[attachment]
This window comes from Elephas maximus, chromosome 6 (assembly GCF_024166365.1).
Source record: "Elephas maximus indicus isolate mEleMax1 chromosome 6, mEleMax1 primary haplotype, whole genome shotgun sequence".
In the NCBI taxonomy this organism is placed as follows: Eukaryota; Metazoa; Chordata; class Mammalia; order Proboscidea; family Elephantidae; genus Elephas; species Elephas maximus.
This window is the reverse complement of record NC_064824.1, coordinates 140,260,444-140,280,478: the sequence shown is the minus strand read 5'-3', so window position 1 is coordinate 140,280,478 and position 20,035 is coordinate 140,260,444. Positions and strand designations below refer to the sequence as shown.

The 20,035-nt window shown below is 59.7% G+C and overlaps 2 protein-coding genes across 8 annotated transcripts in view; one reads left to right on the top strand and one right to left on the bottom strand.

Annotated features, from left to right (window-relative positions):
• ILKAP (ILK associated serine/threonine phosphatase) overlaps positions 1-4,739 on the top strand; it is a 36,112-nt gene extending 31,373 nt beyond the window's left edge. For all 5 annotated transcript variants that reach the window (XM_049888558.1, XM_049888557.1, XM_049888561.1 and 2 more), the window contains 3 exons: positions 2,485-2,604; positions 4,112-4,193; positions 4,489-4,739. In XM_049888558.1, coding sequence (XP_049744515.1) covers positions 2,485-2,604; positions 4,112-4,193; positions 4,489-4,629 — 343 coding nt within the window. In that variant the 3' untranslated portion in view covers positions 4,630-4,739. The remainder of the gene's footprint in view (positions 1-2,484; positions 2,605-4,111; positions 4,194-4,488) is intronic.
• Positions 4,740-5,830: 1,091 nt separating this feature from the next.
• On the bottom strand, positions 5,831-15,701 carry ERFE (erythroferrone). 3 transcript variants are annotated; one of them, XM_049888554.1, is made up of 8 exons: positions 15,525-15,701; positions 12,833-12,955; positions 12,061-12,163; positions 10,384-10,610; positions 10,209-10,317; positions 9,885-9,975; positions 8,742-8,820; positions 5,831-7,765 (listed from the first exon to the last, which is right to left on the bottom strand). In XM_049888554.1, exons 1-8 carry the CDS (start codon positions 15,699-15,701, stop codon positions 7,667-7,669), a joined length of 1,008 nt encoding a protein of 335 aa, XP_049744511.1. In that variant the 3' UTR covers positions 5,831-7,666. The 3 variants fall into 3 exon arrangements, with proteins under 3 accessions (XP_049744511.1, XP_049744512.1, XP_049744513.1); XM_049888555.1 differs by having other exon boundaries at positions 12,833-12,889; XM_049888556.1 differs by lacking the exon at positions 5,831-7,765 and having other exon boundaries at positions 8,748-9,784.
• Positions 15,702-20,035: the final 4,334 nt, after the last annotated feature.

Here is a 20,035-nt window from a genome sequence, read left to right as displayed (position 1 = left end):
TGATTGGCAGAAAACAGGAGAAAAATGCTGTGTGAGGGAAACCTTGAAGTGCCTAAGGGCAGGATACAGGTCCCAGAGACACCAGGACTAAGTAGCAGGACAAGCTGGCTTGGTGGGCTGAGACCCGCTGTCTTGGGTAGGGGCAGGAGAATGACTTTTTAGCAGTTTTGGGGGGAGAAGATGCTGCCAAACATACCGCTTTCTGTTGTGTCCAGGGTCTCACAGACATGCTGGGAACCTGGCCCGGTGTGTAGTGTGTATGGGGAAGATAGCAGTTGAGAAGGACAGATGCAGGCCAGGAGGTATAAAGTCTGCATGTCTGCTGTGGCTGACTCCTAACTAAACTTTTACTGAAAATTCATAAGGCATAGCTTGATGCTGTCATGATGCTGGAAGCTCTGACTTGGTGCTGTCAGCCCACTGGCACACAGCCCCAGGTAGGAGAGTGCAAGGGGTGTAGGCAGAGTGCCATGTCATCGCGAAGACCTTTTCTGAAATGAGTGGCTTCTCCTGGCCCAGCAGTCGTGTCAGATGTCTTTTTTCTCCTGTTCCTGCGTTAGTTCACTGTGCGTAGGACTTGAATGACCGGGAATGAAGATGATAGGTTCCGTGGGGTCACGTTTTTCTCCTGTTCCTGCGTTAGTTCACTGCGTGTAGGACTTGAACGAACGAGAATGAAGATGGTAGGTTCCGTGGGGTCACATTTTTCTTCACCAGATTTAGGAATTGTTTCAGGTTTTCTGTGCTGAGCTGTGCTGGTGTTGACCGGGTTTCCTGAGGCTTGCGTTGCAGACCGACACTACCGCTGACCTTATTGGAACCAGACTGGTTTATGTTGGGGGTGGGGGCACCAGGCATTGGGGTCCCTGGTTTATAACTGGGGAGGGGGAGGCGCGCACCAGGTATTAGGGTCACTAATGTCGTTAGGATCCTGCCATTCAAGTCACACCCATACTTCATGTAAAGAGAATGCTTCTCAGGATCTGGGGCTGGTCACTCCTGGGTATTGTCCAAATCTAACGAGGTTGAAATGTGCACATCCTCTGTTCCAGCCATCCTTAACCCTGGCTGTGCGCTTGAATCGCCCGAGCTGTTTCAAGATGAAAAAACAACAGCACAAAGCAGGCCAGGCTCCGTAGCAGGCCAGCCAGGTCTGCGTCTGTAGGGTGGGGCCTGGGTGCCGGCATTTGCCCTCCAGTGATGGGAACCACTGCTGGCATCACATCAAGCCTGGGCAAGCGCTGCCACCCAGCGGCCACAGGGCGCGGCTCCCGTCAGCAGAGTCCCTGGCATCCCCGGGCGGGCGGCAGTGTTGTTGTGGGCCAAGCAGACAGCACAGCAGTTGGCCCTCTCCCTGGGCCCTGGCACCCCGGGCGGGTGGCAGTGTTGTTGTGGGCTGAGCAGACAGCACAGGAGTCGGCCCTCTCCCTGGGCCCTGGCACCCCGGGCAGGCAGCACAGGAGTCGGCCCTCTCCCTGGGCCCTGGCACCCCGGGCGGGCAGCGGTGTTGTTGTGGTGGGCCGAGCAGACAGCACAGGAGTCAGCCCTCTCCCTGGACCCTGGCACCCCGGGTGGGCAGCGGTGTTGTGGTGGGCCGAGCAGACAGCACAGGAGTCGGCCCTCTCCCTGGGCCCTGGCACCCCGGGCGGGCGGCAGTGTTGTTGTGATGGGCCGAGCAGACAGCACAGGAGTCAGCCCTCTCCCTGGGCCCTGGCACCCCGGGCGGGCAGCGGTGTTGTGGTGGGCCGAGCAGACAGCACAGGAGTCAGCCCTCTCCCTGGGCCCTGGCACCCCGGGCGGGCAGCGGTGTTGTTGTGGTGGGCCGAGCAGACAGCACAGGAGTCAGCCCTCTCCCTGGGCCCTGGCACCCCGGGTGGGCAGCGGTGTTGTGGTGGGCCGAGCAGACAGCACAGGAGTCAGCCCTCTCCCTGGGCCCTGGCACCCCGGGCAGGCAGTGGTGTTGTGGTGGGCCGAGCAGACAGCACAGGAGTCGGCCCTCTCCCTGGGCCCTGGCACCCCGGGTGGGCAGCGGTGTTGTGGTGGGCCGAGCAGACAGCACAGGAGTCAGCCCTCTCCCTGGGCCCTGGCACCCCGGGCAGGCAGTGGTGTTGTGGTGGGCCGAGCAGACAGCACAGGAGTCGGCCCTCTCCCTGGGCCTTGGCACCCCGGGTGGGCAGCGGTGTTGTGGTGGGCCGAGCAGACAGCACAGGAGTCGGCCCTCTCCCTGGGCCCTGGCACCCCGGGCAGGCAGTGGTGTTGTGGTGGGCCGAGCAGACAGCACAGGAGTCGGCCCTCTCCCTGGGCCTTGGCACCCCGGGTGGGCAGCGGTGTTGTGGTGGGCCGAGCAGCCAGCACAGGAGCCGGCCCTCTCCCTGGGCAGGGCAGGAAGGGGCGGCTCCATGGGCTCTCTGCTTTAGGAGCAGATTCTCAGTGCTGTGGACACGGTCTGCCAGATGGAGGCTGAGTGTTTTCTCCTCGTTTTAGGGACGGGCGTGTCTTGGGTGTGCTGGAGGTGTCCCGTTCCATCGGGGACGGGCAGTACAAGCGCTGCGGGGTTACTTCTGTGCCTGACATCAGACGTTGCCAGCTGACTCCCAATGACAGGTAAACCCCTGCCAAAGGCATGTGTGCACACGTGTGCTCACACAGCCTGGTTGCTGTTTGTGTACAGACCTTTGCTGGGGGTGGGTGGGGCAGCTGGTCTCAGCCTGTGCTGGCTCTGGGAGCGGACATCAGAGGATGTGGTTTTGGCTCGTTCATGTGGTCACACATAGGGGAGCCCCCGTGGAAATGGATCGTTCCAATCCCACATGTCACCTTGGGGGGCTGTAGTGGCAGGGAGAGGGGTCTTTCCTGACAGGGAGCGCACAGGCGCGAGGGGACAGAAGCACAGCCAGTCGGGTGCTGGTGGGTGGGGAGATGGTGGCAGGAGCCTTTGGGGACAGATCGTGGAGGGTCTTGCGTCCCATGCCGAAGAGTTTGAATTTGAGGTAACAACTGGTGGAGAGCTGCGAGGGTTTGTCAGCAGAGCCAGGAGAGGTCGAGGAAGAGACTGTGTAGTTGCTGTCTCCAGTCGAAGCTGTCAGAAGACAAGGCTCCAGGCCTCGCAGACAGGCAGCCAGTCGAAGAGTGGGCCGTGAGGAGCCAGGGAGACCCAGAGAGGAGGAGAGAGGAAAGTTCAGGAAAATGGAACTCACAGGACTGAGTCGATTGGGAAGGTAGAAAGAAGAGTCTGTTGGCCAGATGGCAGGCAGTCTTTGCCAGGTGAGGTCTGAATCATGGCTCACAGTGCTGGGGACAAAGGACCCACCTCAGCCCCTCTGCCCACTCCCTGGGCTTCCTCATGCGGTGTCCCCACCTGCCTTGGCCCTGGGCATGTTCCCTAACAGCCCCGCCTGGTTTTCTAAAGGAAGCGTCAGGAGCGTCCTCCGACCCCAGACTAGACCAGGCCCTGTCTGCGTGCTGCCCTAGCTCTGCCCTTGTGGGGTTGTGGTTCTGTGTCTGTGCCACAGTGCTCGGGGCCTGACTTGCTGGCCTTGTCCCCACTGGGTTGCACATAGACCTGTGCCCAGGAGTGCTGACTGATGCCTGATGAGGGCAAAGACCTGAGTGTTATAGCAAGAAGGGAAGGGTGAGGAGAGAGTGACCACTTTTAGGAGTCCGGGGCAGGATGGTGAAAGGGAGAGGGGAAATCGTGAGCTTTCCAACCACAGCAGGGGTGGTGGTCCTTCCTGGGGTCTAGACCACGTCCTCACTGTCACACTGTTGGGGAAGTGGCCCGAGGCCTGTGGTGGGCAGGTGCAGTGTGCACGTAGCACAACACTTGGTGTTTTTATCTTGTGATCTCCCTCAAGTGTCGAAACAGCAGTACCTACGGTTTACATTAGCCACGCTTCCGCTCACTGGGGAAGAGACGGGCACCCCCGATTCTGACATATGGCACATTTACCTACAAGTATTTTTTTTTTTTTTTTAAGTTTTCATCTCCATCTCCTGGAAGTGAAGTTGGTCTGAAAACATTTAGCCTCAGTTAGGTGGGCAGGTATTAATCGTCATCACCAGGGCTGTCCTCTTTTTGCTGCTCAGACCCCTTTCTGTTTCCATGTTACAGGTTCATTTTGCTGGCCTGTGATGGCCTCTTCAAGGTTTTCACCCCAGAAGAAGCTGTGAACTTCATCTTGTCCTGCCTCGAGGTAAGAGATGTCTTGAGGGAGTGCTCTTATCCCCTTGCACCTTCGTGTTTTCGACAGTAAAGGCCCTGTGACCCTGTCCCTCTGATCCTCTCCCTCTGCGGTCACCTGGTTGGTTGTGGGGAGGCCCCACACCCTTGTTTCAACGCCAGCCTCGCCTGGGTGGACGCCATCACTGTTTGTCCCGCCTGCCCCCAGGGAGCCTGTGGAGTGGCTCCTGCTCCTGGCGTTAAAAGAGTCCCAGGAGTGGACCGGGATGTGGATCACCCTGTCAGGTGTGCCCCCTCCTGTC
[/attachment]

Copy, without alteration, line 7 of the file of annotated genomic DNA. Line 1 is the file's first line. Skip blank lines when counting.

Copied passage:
• ILKAP (ILK associated serine/threonine phosphatase) overlaps positions 1-4,739 on the top strand; it is a 36,112-nt gene extending 31,373 nt beyond the window's left edge. For all 5 annotated transcript variants that reach the window (XM_049888558.1, XM_049888557.1, XM_049888561.1 and 2 more), the window contains 3 exons: positions 2,485-2,604; positions 4,112-4,193; positions 4,489-4,739. In XM_049888558.1, coding sequence (XP_049744515.1) covers positions 2,485-2,604; positions 4,112-4,193; positions 4,489-4,629 — 343 coding nt within the window. In that variant the 3' untranslated portion in view covers positions 4,630-4,739. The remainder of the gene's footprint in view (positions 1-2,484; positions 2,605-4,111; positions 4,194-4,488) is intronic.